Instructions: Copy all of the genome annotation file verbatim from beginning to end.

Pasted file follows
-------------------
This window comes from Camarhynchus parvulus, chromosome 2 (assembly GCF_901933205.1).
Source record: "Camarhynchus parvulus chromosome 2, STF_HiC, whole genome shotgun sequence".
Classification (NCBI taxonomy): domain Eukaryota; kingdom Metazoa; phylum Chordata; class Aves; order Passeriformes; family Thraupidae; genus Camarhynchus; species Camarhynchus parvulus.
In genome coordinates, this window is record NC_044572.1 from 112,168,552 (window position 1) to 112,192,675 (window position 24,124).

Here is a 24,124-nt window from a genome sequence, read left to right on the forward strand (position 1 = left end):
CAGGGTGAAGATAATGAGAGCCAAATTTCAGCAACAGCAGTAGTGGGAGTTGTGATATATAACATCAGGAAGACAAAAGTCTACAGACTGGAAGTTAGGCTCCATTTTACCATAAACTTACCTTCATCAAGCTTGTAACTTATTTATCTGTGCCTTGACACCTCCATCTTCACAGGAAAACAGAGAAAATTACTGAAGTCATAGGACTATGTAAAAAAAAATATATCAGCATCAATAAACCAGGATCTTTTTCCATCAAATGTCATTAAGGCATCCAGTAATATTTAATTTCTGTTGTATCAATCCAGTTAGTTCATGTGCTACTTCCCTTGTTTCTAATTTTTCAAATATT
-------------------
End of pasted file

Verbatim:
This window comes from Camarhynchus parvulus, chromosome 2 (assembly GCF_901933205.1).
Source record: "Camarhynchus parvulus chromosome 2, STF_HiC, whole genome shotgun sequence".
Classification (NCBI taxonomy): domain Eukaryota; kingdom Metazoa; phylum Chordata; class Aves; order Passeriformes; family Thraupidae; genus Camarhynchus; species Camarhynchus parvulus.
In genome coordinates, this window is record NC_044572.1 from 112,168,552 (window position 1) to 112,192,675 (window position 24,124).

Here is a 24,124-nt window from a genome sequence, read left to right on the forward strand (position 1 = left end):
CAGGGTGAAGATAATGAGAGCCAAATTTCAGCAACAGCAGTAGTGGGAGTTGTGATATATAACATCAGGAAGACAAAAGTCTACAGACTGGAAGTTAGGCTCCATTTTACCATAAACTTACCTTCATCAAGCTTGTAACTTATTTATCTGTGCCTTGACACCTCCATCTTCACAGGAAAACAGAGAAAATTACTGAAGTCATAGGACTATGTAAAAAAAAATATATCAGCATCAATAAACCAGGATCTTTTTCCATCAAATGTCATTAAGGCATCCAGTAATATTTAATTTCTGTTGTATCAATCCAGTTAGTTCATGTGCTACTTCCCTTGTTTCTAATTTTTCAAATATT